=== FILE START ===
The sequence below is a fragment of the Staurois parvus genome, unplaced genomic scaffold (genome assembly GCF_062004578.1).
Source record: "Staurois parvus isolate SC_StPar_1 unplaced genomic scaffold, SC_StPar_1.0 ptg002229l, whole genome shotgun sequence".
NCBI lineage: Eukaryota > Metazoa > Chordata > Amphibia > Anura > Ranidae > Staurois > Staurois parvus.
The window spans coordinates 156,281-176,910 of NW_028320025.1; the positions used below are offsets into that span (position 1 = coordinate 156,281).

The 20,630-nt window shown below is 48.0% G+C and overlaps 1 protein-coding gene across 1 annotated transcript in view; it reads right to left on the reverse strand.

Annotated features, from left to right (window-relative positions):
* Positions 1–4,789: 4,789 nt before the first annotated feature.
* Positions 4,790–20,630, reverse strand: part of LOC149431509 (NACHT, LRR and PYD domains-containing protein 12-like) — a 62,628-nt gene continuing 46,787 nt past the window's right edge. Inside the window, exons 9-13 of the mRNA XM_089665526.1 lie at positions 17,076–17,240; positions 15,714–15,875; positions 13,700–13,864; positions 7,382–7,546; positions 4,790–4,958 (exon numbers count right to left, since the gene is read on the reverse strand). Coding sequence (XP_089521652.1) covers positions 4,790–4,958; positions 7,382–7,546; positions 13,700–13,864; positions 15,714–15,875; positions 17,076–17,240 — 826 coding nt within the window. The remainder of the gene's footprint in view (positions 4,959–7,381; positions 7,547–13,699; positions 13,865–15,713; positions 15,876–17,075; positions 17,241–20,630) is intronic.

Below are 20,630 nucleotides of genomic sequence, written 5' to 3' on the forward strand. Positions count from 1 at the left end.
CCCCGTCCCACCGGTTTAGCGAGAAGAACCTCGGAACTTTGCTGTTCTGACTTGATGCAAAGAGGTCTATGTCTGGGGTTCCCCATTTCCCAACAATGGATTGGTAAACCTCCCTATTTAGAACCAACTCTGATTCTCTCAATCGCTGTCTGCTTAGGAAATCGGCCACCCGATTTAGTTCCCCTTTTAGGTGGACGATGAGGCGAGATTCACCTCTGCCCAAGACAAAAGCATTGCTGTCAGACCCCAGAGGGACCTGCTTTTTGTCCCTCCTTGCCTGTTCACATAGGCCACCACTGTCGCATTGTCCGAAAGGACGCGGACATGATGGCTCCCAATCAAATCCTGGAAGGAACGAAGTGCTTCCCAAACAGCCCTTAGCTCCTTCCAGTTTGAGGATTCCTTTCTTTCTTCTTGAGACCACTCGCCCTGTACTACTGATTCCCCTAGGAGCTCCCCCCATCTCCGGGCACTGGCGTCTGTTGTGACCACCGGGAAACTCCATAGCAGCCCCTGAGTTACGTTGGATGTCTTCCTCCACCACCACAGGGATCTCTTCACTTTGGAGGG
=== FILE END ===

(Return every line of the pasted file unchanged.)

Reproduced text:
The sequence below is a fragment of the Staurois parvus genome, unplaced genomic scaffold (genome assembly GCF_062004578.1).
Source record: "Staurois parvus isolate SC_StPar_1 unplaced genomic scaffold, SC_StPar_1.0 ptg002229l, whole genome shotgun sequence".
NCBI lineage: Eukaryota > Metazoa > Chordata > Amphibia > Anura > Ranidae > Staurois > Staurois parvus.
The window spans coordinates 156,281-176,910 of NW_028320025.1; the positions used below are offsets into that span (position 1 = coordinate 156,281).

The 20,630-nt window shown below is 48.0% G+C and overlaps 1 protein-coding gene across 1 annotated transcript in view; it reads right to left on the reverse strand.

Annotated features, from left to right (window-relative positions):
* Positions 1–4,789: 4,789 nt before the first annotated feature.
* Positions 4,790–20,630, reverse strand: part of LOC149431509 (NACHT, LRR and PYD domains-containing protein 12-like) — a 62,628-nt gene continuing 46,787 nt past the window's right edge. Inside the window, exons 9-13 of the mRNA XM_089665526.1 lie at positions 17,076–17,240; positions 15,714–15,875; positions 13,700–13,864; positions 7,382–7,546; positions 4,790–4,958 (exon numbers count right to left, since the gene is read on the reverse strand). Coding sequence (XP_089521652.1) covers positions 4,790–4,958; positions 7,382–7,546; positions 13,700–13,864; positions 15,714–15,875; positions 17,076–17,240 — 826 coding nt within the window. The remainder of the gene's footprint in view (positions 4,959–7,381; positions 7,547–13,699; positions 13,865–15,713; positions 15,876–17,075; positions 17,241–20,630) is intronic.

Below are 20,630 nucleotides of genomic sequence, written 5' to 3' on the forward strand. Positions count from 1 at the left end.
CCCCGTCCCACCGGTTTAGCGAGAAGAACCTCGGAACTTTGCTGTTCTGACTTGATGCAAAGAGGTCTATGTCTGGGGTTCCCCATTTCCCAACAATGGATTGGTAAACCTCCCTATTTAGAACCAACTCTGATTCTCTCAATCGCTGTCTGCTTAGGAAATCGGCCACCCGATTTAGTTCCCCTTTTAGGTGGACGATGAGGCGAGATTCACCTCTGCCCAAGACAAAAGCATTGCTGTCAGACCCCAGAGGGACCTGCTTTTTGTCCCTCCTTGCCTGTTCACATAGGCCACCACTGTCGCATTGTCCGAAAGGACGCGGACATGATGGCTCCCAATCAAATCCTGGAAGGAACGAAGTGCTTCCCAAACAGCCCTTAGCTCCTTCCAGTTTGAGGATTCCTTTCTTTCTTCTTGAGACCACTCGCCCTGTACTACTGATTCCCCTAGGAGCTCCCCCCATCTCCGGGCACTGGCGTCTGTTGTGACCACCGGGAAACTCCATAGCAGCCCCTGAGTTACGTTGGATGTCTTCCTCCACCACCACAGGGATCTCTTCACTTTGGAGGG